What is the work beneath your work?

Jacob made love to Rachel also, and his love for Rachel was greater than his love for Leah….When the Lord saw that Leah was not loved, he enabled her to conceive, but Rachel remained childless. Leah became pregnant and gave birth to a son. She named him Reuben, for she said, “It is because the Lord has seen my misery. Surely my husband will love me now.” (Genesis 29:30-32)

In today’s passage, we find one of the best biblical case studies for what Tim Keller calls "the work beneath [our] work.” On the surface, Leah’s work was that of childbearing. But her real work—the true why underneath all of her labor—was the exhausting work of winning Jacob’s love. 

After her first son Reuben was born, Leah said, “Surely my husband will love me now” (v. 32).

But evidently, he didn’t, because Leah said the Lord gave her a second child, “Because…I am not loved” (v. 33).

Maybe the third son would be the proverbial charm, Leah must have thought. So she gave birth to Levi and said, “Now at last my husband will become attached to me, because I have borne him three sons.” (v. 34). 

Do you hear Leah’s angst? Her striving? Leah was desperately trying to get something from her work that God never designed her work to give her—namely the love and affection of another human being.

But by the time Leah had her fourth son, something had changed. When she gave birth to Judah, Leah didn’t say anything that would connect her work as a mother to her attempts to earn her husband’s favor. She simply said, “This time I will praise the Lord,” and “then she stopped having children” (v. 35).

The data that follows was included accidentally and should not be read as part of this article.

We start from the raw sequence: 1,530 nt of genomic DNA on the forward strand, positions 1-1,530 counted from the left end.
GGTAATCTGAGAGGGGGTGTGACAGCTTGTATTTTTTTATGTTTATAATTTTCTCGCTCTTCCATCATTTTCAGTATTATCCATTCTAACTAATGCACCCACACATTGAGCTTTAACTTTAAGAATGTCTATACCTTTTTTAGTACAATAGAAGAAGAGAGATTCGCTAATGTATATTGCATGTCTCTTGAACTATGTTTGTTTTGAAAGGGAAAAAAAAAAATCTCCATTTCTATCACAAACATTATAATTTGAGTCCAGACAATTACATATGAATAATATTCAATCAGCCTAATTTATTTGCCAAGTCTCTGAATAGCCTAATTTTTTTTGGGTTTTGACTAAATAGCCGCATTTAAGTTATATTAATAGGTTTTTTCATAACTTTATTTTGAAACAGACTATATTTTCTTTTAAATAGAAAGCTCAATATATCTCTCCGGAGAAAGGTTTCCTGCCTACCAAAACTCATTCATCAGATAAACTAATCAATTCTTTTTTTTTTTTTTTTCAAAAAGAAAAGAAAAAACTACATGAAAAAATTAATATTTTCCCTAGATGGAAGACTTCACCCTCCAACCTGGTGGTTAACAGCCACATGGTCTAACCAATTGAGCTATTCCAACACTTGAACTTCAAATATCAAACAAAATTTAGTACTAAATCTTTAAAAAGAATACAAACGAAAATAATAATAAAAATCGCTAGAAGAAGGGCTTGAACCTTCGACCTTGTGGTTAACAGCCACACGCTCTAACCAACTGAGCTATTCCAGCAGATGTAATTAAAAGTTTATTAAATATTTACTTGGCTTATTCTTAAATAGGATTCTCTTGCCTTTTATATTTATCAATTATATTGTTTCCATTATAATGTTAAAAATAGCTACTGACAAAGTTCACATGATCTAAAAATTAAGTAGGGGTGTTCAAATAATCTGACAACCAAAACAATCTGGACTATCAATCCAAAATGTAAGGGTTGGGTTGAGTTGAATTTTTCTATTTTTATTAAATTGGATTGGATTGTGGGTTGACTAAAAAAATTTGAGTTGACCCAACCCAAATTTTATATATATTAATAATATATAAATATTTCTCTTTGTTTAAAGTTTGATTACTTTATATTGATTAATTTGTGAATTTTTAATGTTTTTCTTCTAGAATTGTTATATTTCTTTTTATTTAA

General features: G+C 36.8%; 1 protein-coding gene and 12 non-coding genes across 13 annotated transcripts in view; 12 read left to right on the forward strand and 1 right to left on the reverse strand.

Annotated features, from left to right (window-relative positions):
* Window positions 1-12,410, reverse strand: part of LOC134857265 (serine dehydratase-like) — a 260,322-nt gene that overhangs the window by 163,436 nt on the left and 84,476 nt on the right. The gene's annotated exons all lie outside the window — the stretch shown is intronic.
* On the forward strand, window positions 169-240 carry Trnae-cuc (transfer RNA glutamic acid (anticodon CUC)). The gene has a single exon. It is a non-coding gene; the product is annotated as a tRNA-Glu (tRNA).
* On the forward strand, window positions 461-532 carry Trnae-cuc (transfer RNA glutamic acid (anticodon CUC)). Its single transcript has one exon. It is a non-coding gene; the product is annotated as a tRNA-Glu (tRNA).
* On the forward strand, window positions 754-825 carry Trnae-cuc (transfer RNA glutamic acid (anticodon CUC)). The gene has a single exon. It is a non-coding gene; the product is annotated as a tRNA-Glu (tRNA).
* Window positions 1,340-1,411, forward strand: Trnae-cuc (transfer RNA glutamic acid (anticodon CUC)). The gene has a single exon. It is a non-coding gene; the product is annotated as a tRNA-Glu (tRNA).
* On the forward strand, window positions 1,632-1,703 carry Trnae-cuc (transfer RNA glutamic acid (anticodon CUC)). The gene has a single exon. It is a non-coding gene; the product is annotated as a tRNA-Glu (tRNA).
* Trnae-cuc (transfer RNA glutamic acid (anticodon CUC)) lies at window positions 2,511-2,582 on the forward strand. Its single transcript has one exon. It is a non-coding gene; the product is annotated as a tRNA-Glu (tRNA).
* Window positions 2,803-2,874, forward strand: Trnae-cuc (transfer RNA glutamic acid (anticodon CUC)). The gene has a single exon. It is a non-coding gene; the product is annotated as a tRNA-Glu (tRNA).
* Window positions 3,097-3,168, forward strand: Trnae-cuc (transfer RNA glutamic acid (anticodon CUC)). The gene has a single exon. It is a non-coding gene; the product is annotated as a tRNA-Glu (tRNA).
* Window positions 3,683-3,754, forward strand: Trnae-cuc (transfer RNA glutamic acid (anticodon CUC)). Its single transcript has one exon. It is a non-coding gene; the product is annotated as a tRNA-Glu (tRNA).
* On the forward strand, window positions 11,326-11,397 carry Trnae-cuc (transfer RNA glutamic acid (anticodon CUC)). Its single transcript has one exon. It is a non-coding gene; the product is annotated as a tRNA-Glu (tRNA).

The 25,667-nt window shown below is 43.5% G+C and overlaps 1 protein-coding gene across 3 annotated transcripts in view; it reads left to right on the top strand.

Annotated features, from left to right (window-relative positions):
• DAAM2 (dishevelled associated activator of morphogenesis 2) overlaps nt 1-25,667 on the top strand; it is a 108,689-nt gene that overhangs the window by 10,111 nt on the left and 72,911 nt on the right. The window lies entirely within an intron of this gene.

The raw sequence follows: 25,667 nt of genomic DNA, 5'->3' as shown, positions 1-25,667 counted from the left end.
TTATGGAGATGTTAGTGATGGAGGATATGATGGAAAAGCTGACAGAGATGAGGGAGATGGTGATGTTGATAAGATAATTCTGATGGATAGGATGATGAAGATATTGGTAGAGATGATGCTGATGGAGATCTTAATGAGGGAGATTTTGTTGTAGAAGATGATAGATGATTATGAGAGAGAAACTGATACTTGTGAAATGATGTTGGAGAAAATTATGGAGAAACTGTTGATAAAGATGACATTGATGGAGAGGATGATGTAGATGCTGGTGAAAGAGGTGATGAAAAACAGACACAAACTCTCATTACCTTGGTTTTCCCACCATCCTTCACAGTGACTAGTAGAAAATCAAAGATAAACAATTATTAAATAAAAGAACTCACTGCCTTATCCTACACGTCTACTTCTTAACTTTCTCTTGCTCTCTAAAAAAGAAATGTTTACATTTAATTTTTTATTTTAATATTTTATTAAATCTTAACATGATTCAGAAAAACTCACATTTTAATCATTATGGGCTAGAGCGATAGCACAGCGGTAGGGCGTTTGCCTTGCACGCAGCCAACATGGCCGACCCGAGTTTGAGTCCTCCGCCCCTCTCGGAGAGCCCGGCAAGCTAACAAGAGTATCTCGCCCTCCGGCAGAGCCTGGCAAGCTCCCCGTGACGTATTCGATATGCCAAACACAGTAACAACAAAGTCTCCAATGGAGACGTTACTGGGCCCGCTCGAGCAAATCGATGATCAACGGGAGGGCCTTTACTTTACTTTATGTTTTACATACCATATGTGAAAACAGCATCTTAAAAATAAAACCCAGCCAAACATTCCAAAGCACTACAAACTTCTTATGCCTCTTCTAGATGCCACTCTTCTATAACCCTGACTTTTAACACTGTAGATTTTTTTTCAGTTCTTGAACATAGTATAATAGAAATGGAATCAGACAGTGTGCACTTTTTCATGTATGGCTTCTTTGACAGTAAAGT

It was only once Leah found love and acceptance outside of her vocational performance that she could rest her body and soul. It was only when the praise of the Lord was her primary ambition that she was freed from the work beneath her work.

The question, of course, is what is the work beneath your work? And how does the gospel free you from that work? Those are the questions I’m going to challenge you to answer over the next few weeks. 

Now, the reality is that the “why” of your work is always going to be mixed. Some of your motives are likely honoring to God, while others aren’t.

But we’d be wise to discern the primary motives of our hearts. Because until our motivation is predominantly to “praise the Lord” through our work, we will be restless, unsatisfied, and overworked.

Start this morning by praying that God would begin to reveal the work beneath your work. And join me next week as we explore one of the most common ambitions that the gospel can free us from.


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